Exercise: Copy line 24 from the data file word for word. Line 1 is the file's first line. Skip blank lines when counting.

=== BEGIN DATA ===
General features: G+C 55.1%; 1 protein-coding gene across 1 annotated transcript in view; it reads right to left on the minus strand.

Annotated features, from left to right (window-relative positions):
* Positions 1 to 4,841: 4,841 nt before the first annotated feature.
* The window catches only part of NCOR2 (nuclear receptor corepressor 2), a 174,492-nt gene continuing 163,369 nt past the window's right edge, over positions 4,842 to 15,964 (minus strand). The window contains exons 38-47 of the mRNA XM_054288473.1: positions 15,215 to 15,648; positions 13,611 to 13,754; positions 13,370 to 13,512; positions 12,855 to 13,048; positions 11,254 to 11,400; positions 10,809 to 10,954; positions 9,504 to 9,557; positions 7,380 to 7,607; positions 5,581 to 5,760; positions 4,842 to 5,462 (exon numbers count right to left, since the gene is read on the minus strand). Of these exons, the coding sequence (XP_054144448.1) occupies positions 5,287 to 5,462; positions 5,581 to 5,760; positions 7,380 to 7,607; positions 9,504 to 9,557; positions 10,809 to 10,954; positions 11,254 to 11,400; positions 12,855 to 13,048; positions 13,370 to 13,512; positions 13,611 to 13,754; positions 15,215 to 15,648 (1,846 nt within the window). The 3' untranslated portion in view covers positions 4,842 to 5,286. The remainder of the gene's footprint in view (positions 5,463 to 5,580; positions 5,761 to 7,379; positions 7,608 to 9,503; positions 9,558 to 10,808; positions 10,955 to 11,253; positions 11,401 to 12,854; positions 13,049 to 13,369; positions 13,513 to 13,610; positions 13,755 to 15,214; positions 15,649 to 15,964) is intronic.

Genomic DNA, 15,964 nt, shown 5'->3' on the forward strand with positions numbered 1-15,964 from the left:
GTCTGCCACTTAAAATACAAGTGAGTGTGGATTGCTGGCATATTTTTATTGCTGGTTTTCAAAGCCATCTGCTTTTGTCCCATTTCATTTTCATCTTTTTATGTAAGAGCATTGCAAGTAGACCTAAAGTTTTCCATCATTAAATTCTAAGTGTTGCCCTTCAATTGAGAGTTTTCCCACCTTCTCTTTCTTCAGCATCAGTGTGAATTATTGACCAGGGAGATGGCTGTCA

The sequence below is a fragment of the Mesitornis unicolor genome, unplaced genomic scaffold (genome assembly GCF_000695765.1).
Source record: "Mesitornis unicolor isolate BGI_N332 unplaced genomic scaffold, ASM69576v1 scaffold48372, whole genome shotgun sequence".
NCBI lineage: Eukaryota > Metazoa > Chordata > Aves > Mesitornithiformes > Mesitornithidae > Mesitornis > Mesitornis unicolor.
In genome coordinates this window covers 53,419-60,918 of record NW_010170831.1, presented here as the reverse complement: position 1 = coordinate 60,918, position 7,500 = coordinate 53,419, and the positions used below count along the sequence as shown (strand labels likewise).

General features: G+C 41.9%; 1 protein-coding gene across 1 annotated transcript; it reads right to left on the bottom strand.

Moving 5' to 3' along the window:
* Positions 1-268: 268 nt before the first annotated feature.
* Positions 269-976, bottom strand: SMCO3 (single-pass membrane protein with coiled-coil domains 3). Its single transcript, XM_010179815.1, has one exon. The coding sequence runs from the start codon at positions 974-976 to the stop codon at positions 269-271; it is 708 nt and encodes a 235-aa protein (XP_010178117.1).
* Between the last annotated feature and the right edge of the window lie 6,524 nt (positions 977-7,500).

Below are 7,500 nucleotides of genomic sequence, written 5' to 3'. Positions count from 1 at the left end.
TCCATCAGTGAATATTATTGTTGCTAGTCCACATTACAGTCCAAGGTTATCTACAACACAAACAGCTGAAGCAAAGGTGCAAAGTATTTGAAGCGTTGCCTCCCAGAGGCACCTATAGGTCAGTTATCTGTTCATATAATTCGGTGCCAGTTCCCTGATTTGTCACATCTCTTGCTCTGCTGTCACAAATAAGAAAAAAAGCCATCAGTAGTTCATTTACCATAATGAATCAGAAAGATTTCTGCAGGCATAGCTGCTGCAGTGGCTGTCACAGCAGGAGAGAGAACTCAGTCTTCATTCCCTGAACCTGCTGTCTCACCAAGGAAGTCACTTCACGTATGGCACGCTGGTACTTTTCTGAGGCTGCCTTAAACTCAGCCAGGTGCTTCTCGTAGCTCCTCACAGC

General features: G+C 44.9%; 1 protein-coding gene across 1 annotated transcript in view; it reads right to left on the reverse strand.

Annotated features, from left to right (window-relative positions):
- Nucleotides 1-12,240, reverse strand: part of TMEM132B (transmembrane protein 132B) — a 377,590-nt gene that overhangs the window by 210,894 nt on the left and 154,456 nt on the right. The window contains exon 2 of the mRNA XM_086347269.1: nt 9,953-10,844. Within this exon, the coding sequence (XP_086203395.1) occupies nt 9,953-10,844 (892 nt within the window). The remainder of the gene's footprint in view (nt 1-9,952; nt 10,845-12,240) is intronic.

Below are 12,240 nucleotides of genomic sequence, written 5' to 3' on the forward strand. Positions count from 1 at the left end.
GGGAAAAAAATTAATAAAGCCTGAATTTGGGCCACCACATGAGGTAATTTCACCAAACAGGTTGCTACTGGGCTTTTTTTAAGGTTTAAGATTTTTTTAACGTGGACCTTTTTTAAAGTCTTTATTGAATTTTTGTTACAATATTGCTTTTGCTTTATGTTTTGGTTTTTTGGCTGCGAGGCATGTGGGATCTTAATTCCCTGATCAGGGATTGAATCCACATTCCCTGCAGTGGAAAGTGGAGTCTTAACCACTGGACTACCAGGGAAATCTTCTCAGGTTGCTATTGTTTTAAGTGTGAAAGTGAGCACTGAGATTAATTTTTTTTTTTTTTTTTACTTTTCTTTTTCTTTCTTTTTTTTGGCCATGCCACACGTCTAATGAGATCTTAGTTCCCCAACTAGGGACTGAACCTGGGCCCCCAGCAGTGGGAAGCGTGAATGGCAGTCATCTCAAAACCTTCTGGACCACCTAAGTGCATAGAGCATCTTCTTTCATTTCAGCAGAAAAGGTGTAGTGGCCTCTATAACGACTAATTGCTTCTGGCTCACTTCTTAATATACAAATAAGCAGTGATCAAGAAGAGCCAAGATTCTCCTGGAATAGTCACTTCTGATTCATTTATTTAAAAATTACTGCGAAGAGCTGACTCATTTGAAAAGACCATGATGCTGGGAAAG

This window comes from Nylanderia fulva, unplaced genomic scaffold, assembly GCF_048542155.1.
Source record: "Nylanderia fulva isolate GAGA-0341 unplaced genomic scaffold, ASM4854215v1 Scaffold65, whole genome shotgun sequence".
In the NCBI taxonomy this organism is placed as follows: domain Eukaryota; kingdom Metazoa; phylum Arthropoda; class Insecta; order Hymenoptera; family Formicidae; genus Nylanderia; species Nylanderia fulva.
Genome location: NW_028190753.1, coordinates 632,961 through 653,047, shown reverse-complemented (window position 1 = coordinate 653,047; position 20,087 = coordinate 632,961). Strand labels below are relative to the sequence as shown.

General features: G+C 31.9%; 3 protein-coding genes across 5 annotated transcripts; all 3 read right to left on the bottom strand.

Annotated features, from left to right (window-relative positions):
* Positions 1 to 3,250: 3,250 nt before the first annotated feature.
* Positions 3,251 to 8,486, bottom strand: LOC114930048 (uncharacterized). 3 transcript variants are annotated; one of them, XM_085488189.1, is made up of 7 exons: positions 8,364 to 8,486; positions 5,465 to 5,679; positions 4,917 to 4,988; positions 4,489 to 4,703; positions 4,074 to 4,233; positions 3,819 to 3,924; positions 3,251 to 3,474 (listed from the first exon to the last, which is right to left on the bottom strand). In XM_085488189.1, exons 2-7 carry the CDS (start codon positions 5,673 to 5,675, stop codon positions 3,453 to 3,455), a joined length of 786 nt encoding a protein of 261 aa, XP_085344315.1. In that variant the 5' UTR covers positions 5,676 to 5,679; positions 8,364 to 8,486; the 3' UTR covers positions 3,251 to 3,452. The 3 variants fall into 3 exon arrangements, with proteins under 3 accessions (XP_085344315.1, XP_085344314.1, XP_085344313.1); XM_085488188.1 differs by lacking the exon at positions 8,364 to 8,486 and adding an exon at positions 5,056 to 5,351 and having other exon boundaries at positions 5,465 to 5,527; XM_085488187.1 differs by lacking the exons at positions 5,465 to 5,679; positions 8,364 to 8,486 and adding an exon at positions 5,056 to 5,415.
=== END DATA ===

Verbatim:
Source record: "Nylanderia fulva isolate GAGA-0341 unplaced genomic scaffold, ASM4854215v1 Scaffold65, whole genome shotgun sequence".